Monthly Archives: July 2012

Focus on Existing Clients

I’ve been working as a part time consultant for small and start-up companies in Cambridge, MA. These clients ask me to design and build their IT infrastructure. Most of the time, the infrastructure is built in-house, and sometimes they are put into the “clouds”. It largely depends on which architecture make sense for the clients. For instance, some clients generate huge amount of data in-house, so it make sense to build the storage infrastructure inside their premise.

Once the infrastructure is built though, most will be in operations mode. This mode does not require huge amount of time — specially in small companies. You only get called when there are problems. Should you then look for new clients, so you can generate more revenue? I believe it is easier to focus on existing customers and generate more work (and revenue) from them. In fact, if you focus more on looking for new clients, your relationship with existing ones erode, your service become stagnant, and in some cases you end up losing their business.

To focus more on existing clients, here are three proven methods to generate more revenue from them:

1. Provide timely responses. When something breaks, fix it right away. If you cannot do it in the next hour, provide a feedback when you can work on it and the estimated completion time. Improve your customer service skills and communicate often.

2. Address unmet needs. There will always be unmet needs in the Information Technology space. For instance, the client may not know that due to regulation, data containing any personal information of employees and customers such as credit card numbers, social security numbers, etc. should be encrypted. Offer to create a project for this unmet need.

3. Offer value added services. For instance, offer a comprehensive Disaster Recovery Plan. Tell the client that a simple backup infrastructure is not enough for the business to continue to operate after a major disaster.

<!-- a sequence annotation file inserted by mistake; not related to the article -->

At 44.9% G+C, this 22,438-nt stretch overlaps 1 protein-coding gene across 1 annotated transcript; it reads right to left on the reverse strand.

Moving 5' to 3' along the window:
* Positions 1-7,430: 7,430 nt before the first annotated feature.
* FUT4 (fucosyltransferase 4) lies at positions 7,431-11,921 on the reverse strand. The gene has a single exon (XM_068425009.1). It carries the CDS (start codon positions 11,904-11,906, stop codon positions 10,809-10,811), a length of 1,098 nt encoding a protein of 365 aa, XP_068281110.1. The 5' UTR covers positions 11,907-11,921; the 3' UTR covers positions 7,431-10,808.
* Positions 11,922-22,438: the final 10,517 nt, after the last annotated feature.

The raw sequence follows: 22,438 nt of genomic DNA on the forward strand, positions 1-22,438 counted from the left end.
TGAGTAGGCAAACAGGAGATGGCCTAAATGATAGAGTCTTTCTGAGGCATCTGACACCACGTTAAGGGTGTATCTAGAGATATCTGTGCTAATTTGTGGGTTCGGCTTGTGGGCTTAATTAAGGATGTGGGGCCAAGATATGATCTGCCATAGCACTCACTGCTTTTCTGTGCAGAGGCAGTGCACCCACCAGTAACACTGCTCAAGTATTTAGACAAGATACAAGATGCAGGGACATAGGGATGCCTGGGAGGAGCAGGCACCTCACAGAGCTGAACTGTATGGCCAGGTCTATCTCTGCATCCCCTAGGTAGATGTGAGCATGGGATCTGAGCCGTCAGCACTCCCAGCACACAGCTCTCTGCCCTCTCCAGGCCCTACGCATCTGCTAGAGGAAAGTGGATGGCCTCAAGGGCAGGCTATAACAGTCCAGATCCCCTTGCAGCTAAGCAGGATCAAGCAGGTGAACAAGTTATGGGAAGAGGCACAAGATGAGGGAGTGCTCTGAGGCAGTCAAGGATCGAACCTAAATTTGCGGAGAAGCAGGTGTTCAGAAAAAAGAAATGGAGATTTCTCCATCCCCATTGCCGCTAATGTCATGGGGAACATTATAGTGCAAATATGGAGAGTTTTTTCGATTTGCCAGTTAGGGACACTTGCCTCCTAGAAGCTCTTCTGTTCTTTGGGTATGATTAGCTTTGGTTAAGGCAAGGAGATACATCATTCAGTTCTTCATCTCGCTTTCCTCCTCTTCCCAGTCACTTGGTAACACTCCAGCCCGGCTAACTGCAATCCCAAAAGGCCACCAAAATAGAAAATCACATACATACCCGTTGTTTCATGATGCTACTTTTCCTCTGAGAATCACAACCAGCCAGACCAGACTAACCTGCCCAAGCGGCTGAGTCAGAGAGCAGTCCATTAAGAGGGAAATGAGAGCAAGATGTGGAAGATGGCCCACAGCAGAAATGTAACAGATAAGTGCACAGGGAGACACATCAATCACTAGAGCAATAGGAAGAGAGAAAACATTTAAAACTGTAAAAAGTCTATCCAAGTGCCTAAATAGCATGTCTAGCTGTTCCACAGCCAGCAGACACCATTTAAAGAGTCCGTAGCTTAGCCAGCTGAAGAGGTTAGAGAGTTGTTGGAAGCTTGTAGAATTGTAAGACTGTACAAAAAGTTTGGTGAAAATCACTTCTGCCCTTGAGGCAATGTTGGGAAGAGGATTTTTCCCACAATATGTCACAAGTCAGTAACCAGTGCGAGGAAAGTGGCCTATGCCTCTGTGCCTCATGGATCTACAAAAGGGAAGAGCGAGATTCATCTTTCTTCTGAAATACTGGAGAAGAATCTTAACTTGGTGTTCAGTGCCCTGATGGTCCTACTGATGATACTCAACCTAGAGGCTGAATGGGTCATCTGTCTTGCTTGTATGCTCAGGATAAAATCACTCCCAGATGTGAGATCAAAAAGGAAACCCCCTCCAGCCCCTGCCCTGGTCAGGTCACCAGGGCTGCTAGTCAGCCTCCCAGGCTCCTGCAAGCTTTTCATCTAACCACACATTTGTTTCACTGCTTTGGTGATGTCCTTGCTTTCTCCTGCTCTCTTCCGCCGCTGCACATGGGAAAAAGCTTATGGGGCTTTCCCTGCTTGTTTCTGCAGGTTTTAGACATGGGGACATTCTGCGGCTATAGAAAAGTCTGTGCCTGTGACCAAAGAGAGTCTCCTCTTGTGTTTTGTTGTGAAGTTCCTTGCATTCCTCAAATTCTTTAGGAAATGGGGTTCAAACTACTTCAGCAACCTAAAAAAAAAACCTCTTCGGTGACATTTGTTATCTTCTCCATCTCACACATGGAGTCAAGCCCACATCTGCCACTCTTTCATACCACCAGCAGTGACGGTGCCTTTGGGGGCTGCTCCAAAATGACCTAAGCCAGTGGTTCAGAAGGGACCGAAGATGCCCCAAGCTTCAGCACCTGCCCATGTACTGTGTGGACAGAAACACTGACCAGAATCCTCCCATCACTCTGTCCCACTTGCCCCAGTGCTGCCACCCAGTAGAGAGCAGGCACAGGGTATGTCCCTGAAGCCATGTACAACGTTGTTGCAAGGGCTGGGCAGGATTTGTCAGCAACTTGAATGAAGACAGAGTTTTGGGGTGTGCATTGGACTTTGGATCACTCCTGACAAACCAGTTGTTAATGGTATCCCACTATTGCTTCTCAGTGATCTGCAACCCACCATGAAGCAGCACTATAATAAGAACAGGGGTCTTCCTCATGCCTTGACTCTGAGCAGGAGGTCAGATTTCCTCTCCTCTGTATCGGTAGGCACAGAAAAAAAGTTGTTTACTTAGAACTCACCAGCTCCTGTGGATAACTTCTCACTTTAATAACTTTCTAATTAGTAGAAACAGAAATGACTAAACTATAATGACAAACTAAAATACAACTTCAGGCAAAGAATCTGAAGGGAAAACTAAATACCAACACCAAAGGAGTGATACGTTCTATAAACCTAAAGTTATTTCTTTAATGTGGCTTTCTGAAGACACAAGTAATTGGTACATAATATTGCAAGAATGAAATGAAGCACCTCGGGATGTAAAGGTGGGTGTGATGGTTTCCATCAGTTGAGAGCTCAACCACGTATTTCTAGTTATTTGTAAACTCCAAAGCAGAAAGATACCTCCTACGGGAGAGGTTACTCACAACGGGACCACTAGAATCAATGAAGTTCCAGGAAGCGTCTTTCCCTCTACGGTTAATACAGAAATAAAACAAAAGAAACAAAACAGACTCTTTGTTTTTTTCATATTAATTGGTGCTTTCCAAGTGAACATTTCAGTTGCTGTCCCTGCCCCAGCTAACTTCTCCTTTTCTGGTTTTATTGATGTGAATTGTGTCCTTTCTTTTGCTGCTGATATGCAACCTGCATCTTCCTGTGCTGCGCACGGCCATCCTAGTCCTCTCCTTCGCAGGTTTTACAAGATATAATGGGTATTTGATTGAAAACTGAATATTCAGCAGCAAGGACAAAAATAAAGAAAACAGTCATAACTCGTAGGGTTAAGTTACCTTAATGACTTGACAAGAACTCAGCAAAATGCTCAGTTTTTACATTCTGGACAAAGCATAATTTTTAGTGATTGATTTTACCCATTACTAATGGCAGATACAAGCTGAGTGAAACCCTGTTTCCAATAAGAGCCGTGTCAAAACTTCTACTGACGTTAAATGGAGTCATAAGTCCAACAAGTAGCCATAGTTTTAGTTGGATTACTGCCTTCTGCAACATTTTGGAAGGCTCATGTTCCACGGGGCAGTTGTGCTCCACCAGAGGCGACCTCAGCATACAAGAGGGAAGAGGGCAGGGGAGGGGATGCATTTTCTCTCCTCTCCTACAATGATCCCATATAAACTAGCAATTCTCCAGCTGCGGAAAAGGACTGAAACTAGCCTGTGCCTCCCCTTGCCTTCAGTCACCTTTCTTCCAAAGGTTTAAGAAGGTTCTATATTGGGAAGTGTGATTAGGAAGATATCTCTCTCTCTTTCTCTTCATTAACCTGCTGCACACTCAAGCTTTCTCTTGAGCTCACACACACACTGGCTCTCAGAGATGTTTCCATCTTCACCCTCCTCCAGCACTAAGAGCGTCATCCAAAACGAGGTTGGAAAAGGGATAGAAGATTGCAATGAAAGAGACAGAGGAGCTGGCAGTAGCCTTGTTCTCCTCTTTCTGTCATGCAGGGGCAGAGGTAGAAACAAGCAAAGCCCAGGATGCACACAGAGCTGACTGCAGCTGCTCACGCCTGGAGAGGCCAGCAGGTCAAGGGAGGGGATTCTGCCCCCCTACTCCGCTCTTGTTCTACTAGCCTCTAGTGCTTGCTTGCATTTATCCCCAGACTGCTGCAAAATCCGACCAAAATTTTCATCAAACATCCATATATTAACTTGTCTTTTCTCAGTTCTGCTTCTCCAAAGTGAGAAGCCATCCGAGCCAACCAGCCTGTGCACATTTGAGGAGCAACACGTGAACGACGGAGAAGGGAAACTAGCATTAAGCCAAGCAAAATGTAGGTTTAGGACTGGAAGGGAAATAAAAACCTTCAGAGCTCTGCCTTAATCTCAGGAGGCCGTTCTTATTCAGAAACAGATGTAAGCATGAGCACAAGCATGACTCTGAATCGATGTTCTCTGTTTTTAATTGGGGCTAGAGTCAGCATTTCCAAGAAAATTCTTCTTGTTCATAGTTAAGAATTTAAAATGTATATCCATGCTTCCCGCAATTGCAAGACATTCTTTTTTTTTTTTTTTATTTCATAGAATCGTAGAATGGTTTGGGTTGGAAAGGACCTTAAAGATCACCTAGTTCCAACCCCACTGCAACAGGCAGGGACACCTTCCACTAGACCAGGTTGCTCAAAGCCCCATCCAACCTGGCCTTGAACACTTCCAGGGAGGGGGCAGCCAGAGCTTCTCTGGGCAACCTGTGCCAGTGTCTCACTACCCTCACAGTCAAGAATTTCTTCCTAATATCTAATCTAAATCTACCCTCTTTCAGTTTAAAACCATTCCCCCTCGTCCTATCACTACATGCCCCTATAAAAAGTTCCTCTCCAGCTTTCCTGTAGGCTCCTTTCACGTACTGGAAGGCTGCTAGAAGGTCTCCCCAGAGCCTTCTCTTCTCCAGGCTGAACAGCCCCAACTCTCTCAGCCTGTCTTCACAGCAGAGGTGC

It’s hard and expensive to find new clients. Your existing clients will be happier (and will pay you more money) if you focus on them.

Mt. Wachusett: Conquered

Yesterday, Sunday, July 15, 2012, my friend Ferdie and I cycled the 60-mile hilly road bike course by the Charles River Wheelmen “Climb to the Clouds” bike tour.

Together with approximately 850 other cyclists, we climbed the gruelling 1-mile 9% grade climb to Mt. Wachusett. As an amateur rider, I felt the pain on my legs and back during the climb, but it was well worth it. The feeling of satisfaction when we reached the top was incredible.

I’ve been joining bike tours for the past couple of years, including the fun Five Borough Bike Ride in New York City,  and the Maine Lighthouse Ride in South Portland, Maine.  But the “Climb to the Clouds” bike tour is the longest and most difficult tour I’ve joined so far.

My goal is to ride a century course (100 miles or more) in the next couple of years. I’m looking at the Pan Mass Challenge, or the Harpoon Brewery2Brewery 150-mile ride from Boston to Vermont, as my next goal. It will be a tough ride. But just like anything else in life, if you want to reach your goal, you have to work hard for it.

Some photos: Climb to the Clouds, Maine Lighthouse Ride, Bike New York

Security Strategy

Amidst the highly publicized security breaches, such as the LinkedIn hacked passwords, hacktivists defacing high profile websites, or online thieves stealing credit card information, one of the under-reported security breaches are nation states or unknown groups stealing Intellectual Property information from companies such as building designs, manufacturing secret formulas, business processes, financial information, etc. This could be the most damaging security breach in terms of its effect on the economy.

Companies do not even know they are being hacked, or are reluctant to report such breaches. And the sad truth is that companies do not even bother beefing up their security until they become victims.

In this day and age, all companies should have a comprehensive security program to protect their assets. It starts with an excellent security strategy, a user awareness program (a lot of security breaches are done via social engineering), and a sound technical solution. A multi-layered security is always the best defense – a firewall that monitors traffic, blocks IP addresses that launches attacks, and limits the network point of entry; an IDS/IPS that identifies attacks and gives signal; a good Security Information and Event Management (SIEM) system; and good patch management system to patch servers and applications immediately once vulnerabilities are identified, to name a few.

Cost is always the deciding factor in implementing technologies. Due diligence is needed in creating cost analysis and threat model. As with any security implementation, you do not buy a security solution that costs more than the system you are protecting.